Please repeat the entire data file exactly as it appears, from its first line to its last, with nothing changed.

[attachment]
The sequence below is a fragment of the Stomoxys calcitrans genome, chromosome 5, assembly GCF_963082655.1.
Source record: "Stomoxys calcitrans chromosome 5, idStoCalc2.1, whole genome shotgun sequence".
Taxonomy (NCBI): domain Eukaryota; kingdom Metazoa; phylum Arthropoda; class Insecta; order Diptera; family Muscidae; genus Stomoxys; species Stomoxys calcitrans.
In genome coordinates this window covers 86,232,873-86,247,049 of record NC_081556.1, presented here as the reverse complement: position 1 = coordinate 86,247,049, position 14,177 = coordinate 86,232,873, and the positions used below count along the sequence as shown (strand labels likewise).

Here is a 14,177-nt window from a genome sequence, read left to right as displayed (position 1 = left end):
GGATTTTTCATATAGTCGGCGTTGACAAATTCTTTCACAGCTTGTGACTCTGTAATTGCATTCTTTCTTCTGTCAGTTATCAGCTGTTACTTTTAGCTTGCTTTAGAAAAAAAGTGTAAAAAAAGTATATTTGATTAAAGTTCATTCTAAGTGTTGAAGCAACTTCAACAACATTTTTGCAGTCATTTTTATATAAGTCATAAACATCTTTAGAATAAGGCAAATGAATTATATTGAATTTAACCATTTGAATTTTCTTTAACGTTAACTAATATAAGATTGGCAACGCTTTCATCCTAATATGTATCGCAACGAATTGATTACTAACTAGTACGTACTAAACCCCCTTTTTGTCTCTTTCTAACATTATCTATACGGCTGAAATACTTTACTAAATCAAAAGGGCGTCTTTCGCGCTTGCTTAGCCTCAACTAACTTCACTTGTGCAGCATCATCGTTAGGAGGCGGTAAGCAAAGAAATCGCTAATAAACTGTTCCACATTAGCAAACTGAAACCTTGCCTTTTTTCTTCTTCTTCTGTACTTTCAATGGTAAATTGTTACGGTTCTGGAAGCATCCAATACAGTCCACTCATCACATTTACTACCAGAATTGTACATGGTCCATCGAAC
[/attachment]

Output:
The sequence below is a fragment of the Stomoxys calcitrans genome, chromosome 5, assembly GCF_963082655.1.
Source record: "Stomoxys calcitrans chromosome 5, idStoCalc2.1, whole genome shotgun sequence".
Taxonomy (NCBI): domain Eukaryota; kingdom Metazoa; phylum Arthropoda; class Insecta; order Diptera; family Muscidae; genus Stomoxys; species Stomoxys calcitrans.
In genome coordinates this window covers 86,232,873-86,247,049 of record NC_081556.1, presented here as the reverse complement: position 1 = coordinate 86,247,049, position 14,177 = coordinate 86,232,873, and the positions used below count along the sequence as shown (strand labels likewise).

Here is a 14,177-nt window from a genome sequence, read left to right as displayed (position 1 = left end):
GGATTTTTCATATAGTCGGCGTTGACAAATTCTTTCACAGCTTGTGACTCTGTAATTGCATTCTTTCTTCTGTCAGTTATCAGCTGTTACTTTTAGCTTGCTTTAGAAAAAAAGTGTAAAAAAAGTATATTTGATTAAAGTTCATTCTAAGTGTTGAAGCAACTTCAACAACATTTTTGCAGTCATTTTTATATAAGTCATAAACATCTTTAGAATAAGGCAAATGAATTATATTGAATTTAACCATTTGAATTTTCTTTAACGTTAACTAATATAAGATTGGCAACGCTTTCATCCTAATATGTATCGCAACGAATTGATTACTAACTAGTACGTACTAAACCCCCTTTTTGTCTCTTTCTAACATTATCTATACGGCTGAAATACTTTACTAAATCAAAAGGGCGTCTTTCGCGCTTGCTTAGCCTCAACTAACTTCACTTGTGCAGCATCATCGTTAGGAGGCGGTAAGCAAAGAAATCGCTAATAAACTGTTCCACATTAGCAAACTGAAACCTTGCCTTTTTTCTTCTTCTTCTGTACTTTCAATGGTAAATTGTTACGGTTCTGGAAGCATCCAATACAGTCCACTCATCACATTTACTACCAGAATTGTACATGGTCCATCGAAC